${\displaystyle d\tau =\sum _{I\in {\mathcal {J))_{k,n))\left(\sum _{j=1}^{n}{\frac {\partial a_{I)){\partial x^{j))}\,dx^{j}\right)\wedge dx^{I}\in \Omega ^{k+1}(M)}$

In R3, with the Hodge star operator, the exterior derivative corresponds to gradient, curl, and divergence, although this correspondence, like the cross product, does not generalize to higher dimensions, and should be treated with some caution.

The exterior derivative itself applies in an arbitrary finite number of dimensions, and is a flexible and powerful tool with wide application in differential geometry, differential topology, and many areas in physics. Of note, although the above definition of the exterior derivative was defined with respect to local coordinates, it can be defined in an entirely coordinate-free manner, as an antiderivation of degree 1 on the exterior algebra of differential forms. The benefit of this more general approach is that it allows for a natural coordinate-free approach to integration on manifolds. It also allows for a natural generalization of the fundamental theorem of calculus, called the (generalized) Stokes' theorem, which is a central result in the theory of integration on manifolds.

### Differential calculus

Let U be an open set in Rn. A differential 0-form ("zero-form") is defined to be a smooth function f on U – the set of which is denoted C(U). If v is any vector in Rn, then f has a directional derivative v f, which is another function on U whose value at a point pU is the rate of change (at p) of f in the v direction:

${\displaystyle (\partial _{v}f)(p)=\left.{\frac {d}{dt))f(p+t\mathbf {v} )\right|_{t=0}.}$

(This notion can be extended point-wise to the case that v is a vector field on U by evaluating v at the point p in the definition.)

In particular, if v = ej is the jth coordinate vector then v f is the partial derivative of f with respect to the jth coordinate function, i.e., f / ∂xj, where x1, x2, ..., xn are the coordinate functions on U. By their very definition, partial derivatives depend upon the choice of coordinates: if new coordinates y1, y2, ..., yn are introduced, then

${\displaystyle {\frac {\partial f}{\partial x^{j))}=\sum _{i=1}^{n}{\frac {\partial y^{i)){\partial x^{j))}{\frac {\partial f}{\partial y^{i))}.}$

The first idea leading to differential forms is the observation that v f (p) is a linear function of v:

{\displaystyle {\begin{aligned}(\partial _{v+w}f)(p)&=(\partial _{v}f)(p)+(\partial _{w}f)(p)\\(\partial _{cv}f)(p)&=c(\partial _{v}f)(p)\end{aligned))}

for any vectors v, w and any real number c. At each point p, this linear map from Rn to R is denoted dfp and called the derivative or differential of f at p. Thus dfp(v) = ∂v f (p). Extended over the whole set, the object df can be viewed as a function that takes a vector field on U, and returns a real-valued function whose value at each point is the derivative along the vector field of the function f. Note that at each p, the differential dfp is not a real number, but a linear functional on tangent vectors, and a prototypical example of a differential 1-form.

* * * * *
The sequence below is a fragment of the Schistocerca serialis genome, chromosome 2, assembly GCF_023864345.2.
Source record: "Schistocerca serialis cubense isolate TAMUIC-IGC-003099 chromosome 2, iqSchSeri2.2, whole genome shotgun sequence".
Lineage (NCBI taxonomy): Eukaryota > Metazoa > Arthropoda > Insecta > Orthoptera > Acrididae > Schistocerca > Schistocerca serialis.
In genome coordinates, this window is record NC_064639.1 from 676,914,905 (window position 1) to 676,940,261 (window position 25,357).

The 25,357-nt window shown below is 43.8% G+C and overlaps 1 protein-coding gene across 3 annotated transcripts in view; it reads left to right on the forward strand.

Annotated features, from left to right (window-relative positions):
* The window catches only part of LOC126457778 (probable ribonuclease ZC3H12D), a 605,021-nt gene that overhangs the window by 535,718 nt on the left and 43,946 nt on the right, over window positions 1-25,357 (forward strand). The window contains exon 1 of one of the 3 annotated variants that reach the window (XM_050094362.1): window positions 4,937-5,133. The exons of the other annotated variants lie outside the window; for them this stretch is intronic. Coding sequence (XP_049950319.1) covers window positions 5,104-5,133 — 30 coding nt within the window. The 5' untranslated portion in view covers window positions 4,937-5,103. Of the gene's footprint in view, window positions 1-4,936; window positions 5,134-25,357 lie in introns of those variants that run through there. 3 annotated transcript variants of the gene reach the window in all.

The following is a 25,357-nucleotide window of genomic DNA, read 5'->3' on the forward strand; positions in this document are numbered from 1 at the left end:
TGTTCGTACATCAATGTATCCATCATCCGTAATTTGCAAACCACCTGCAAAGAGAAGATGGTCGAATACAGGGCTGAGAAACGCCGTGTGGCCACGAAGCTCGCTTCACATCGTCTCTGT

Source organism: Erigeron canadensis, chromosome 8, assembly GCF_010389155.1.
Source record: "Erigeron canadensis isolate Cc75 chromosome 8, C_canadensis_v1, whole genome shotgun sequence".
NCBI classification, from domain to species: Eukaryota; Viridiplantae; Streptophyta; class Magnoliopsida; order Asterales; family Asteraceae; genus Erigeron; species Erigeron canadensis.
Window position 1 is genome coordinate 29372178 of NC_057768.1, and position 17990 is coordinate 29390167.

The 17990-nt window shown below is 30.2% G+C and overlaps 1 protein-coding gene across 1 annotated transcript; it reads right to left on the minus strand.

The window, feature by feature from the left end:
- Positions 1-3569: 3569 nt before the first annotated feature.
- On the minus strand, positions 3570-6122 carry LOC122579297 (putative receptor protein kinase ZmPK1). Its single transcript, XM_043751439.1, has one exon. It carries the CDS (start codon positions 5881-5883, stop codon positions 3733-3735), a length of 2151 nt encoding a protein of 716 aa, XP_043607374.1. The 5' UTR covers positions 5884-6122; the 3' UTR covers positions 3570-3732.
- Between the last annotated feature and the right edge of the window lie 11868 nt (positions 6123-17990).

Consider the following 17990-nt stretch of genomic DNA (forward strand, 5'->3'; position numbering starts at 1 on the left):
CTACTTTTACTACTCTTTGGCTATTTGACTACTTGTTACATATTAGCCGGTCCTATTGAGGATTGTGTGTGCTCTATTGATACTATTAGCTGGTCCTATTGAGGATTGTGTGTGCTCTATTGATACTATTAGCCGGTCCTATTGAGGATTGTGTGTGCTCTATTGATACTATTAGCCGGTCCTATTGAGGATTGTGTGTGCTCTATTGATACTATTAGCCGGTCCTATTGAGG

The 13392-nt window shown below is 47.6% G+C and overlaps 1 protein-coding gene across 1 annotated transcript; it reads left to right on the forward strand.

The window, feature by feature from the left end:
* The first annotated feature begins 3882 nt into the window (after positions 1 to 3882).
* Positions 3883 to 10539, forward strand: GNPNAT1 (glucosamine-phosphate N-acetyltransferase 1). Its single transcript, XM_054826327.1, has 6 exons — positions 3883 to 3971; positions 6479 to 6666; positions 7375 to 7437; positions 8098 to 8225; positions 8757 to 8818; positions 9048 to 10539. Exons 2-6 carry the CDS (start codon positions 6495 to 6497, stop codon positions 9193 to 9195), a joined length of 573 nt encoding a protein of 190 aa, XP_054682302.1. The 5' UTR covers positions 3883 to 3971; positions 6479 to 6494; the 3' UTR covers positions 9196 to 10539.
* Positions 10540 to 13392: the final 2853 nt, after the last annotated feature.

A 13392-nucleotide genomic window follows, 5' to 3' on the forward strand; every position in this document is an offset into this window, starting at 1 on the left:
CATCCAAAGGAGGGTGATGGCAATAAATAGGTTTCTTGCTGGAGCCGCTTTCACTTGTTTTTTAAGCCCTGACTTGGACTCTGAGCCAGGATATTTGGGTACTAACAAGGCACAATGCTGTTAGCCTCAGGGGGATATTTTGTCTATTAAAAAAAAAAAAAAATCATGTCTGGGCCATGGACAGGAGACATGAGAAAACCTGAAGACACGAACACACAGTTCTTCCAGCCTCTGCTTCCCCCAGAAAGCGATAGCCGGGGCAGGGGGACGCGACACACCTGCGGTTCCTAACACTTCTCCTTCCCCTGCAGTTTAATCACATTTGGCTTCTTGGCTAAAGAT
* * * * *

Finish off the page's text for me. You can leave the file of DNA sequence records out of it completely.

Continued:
Since any vector v is a linear combination Σ vjej of its components, df is uniquely determined by dfp(ej) for each j and each pU, which are just the partial derivatives of f on U. Thus df provides a way of encoding the partial derivatives of f. It can be decoded by noticing that the coordinates x1, x2, ..., xn are themselves functions on U, and so define differential 1-forms dx1, dx2, ..., dxn. Let f = xi. Since xi / ∂xj = δij, the Kronecker delta function, it follows that

${\displaystyle df=\sum _{i=1}^{n}{\frac {\partial f}{\partial x^{i))}\,dx^{i}.}$

(*)

The meaning of this expression is given by evaluating both sides at an arbitrary point p: on the right hand side, the sum is defined "pointwise", so that

${\displaystyle df_{p}=\sum _{i=1}^{n}{\frac {\partial f}{\partial x^{i))}(p)(dx^{i})_{p}.}$

Applying both sides to ej, the result on each side is the jth partial derivative of f at p. Since p and j were arbitrary, this proves the formula (*).

More generally, for any smooth functions gi and hi on U, we define the differential 1-form α = Σi gi dhi pointwise by

${\displaystyle \alpha _{p}=\sum _{i}g_{i}(p)(dh_{i})_{p))$

for each pU. Any differential 1-form arises this way, and by using (*) it follows that any differential 1-form α on U may be expressed in coordinates as

${\displaystyle \alpha =\sum _{i=1}^{n}f_{i}\,dx^{i))$

for some smooth functions fi on U.

The second idea leading to differential forms arises from the following question: given a differential 1-form α on U, when does there exist a function f on U such that α = df? The above expansion reduces this question to the search for a function f whose partial derivatives f / ∂xi are equal to n given functions fi. For n > 1, such a function does not always exist: any smooth function f satisfies